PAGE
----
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Health & Fitness
» AP News
» 21-Day Archive


Published Wednesday
October 20, 2004

Obesity increasingly weighs down health care costs



WASHINGTON - More than a quarter of the phenomenal growth in health care spending over the past 15 years is attributable to obesity, Emory University researchers reported Tuesday.

With 60 percent of the U.S. population deemed overweight or obese, report author Kenneth Thorpe said, the only way to control soaring medical costs is to begin targeting prevention efforts and treatment on the most costly weight-related illnesses, such as diabetes, high cholesterol and heart disease.

"We've got to find ways to get the rates of obesity stabilized or falling," he said in an interview. "We need to find effective interventions to deal with this on multiple levels - the schools, at home, in the workplace - because clearly this is a major driver in terms of growth in health care spending."

From 1987 to 2001, medical bills for obese people constituted 27 percent of the growth in health care spending, he found. The increase in spending was attributable to a rise in the number of obese Americans and to higher costs for treating those patients.

Treating obese patients was 37 percent more expensive than medical care for people of normal weight, Thorpe and colleagues from the Atlanta school wrote in the journal Health Affairs. Put another way, obesity accounted for an extra $301 per person in medical spending over the 15-year study period.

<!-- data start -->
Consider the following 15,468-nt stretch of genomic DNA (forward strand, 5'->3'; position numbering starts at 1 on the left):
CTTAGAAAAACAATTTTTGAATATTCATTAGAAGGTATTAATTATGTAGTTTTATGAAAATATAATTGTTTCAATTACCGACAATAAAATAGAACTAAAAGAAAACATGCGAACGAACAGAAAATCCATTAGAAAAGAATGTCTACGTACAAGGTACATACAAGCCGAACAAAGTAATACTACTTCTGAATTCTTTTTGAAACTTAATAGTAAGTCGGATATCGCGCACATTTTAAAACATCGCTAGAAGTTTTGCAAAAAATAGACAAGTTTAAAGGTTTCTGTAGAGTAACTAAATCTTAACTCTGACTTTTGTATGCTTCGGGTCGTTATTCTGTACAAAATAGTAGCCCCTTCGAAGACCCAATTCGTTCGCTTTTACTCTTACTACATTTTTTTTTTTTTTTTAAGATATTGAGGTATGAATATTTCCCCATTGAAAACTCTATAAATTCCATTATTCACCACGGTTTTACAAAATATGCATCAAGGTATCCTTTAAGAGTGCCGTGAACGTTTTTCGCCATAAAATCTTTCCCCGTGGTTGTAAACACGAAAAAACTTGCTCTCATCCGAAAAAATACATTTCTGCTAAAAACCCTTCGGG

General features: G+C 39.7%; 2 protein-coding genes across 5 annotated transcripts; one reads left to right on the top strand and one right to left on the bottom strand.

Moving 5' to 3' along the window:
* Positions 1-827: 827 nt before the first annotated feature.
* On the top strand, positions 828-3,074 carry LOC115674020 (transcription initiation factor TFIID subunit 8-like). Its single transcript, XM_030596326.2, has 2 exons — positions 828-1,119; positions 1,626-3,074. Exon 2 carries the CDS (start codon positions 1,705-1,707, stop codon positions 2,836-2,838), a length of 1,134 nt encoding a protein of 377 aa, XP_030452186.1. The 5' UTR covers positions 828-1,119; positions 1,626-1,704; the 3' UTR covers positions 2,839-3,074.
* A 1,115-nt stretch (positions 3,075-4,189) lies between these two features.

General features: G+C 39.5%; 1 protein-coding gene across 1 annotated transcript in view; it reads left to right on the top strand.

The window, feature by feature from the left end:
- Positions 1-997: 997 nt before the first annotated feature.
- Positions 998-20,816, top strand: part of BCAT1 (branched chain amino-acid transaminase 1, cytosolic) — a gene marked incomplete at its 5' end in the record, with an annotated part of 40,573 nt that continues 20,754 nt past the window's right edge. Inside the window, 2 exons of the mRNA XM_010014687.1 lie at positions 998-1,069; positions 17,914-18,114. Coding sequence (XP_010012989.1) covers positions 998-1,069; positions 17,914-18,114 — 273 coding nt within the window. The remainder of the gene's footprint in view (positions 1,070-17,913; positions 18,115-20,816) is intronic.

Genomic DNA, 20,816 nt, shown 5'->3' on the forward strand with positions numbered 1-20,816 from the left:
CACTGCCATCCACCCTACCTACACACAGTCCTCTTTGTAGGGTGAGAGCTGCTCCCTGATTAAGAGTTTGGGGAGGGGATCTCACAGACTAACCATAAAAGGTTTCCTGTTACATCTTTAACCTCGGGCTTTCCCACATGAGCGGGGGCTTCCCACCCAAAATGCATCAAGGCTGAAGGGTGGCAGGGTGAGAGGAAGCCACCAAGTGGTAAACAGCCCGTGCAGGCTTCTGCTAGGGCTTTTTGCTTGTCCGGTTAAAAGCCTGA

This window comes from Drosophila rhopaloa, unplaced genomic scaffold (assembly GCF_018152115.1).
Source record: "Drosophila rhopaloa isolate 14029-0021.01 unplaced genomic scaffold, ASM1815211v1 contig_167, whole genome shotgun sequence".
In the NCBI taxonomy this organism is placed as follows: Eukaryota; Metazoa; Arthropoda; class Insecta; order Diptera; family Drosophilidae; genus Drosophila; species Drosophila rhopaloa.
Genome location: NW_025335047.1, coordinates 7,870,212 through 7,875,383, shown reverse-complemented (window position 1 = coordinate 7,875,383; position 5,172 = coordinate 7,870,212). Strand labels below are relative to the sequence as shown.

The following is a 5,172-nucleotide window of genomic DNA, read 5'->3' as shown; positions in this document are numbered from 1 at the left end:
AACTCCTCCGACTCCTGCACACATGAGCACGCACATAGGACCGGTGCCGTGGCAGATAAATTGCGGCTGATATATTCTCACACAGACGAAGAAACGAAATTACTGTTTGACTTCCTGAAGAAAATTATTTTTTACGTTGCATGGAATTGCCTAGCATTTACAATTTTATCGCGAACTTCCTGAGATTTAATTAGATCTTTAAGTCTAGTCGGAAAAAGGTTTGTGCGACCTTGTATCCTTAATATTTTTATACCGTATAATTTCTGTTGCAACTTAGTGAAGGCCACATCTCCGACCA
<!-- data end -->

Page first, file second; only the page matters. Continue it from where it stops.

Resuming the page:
"The actual numbers are probably higher," Thorpe said, because his team relied on people who self-reported their weight and height.

Obesity is determined by body mass index, a formula in which a person's weight in kilograms is divided by the square of his or her height in meters. A score over 30 is deemed obese; 25 to 30 is considered overweight. By those standards, a 6-foot man weighing 225 pounds is obese.

Federal officials have estimated that treating obesity-related illnesses costs about $93 billion a year, but Thorpe is the first to examine the effect on the overall growth in health spending. The Emory team based its analysis on inflation-adjusted federal data on medical spending and health status.

"These numbers show that the prevailing approach for dealing with obesity, which is to blame people who have the problem and hope the situation will disappear, is a fantasy," said Kelly Brownell, director of the Yale Center for Eating and Weight Disorders.

"Something dramatic needs to be done to change the environment in order to prevent this problem from occurring in the first place."

Before 1980, obesity in the United States remained fairly stable at about 15 percent of the population. In the following two decades, however, the problem reached epidemic proportions, fueled primarily by a more sedentary lifestyle, processed foods and extra-large portions.

Brownell advocates creation of a $1.5 billion "Nutrition Superfund" raised by imposing a 1-cent federal tax on each soft drink can or bottle. The money could be used for a massive advertising and education program, especially aimed at children, he said.

"Once you are obese it is very hard to treat, so prevention makes sense," he said. "And when you focus on children you get away from the libertarian arguments that adults are just doing this to themselves."

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